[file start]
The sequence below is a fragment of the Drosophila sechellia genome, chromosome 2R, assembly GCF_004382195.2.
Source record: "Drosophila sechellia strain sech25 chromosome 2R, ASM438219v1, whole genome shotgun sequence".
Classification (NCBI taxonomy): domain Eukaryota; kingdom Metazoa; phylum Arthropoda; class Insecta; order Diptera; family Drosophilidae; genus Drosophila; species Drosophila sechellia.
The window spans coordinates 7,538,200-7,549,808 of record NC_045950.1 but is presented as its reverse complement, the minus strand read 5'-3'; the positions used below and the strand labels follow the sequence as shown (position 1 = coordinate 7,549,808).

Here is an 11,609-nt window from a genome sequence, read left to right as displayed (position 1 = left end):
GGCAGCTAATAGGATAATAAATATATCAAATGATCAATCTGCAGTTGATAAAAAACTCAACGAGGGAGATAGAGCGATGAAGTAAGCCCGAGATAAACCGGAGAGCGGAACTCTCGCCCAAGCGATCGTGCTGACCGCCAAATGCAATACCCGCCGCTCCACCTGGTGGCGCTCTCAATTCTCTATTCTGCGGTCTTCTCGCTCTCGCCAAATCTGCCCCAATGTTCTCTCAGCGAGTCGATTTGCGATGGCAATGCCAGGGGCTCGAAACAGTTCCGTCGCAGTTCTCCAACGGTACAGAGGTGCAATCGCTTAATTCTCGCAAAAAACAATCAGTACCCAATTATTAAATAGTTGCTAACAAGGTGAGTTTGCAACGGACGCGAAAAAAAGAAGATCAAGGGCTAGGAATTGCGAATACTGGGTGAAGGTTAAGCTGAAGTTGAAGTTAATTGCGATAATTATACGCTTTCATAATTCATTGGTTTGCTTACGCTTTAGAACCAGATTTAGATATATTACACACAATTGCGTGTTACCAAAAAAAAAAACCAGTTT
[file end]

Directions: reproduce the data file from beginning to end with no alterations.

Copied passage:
The sequence below is a fragment of the Drosophila sechellia genome, chromosome 2R, assembly GCF_004382195.2.
Source record: "Drosophila sechellia strain sech25 chromosome 2R, ASM438219v1, whole genome shotgun sequence".
Classification (NCBI taxonomy): domain Eukaryota; kingdom Metazoa; phylum Arthropoda; class Insecta; order Diptera; family Drosophilidae; genus Drosophila; species Drosophila sechellia.
The window spans coordinates 7,538,200-7,549,808 of record NC_045950.1 but is presented as its reverse complement, the minus strand read 5'-3'; the positions used below and the strand labels follow the sequence as shown (position 1 = coordinate 7,549,808).

Here is an 11,609-nt window from a genome sequence, read left to right as displayed (position 1 = left end):
GGCAGCTAATAGGATAATAAATATATCAAATGATCAATCTGCAGTTGATAAAAAACTCAACGAGGGAGATAGAGCGATGAAGTAAGCCCGAGATAAACCGGAGAGCGGAACTCTCGCCCAAGCGATCGTGCTGACCGCCAAATGCAATACCCGCCGCTCCACCTGGTGGCGCTCTCAATTCTCTATTCTGCGGTCTTCTCGCTCTCGCCAAATCTGCCCCAATGTTCTCTCAGCGAGTCGATTTGCGATGGCAATGCCAGGGGCTCGAAACAGTTCCGTCGCAGTTCTCCAACGGTACAGAGGTGCAATCGCTTAATTCTCGCAAAAAACAATCAGTACCCAATTATTAAATAGTTGCTAACAAGGTGAGTTTGCAACGGACGCGAAAAAAAGAAGATCAAGGGCTAGGAATTGCGAATACTGGGTGAAGGTTAAGCTGAAGTTGAAGTTAATTGCGATAATTATACGCTTTCATAATTCATTGGTTTGCTTACGCTTTAGAACCAGATTTAGATATATTACACACAATTGCGTGTTACCAAAAAAAAAAACCAGTTT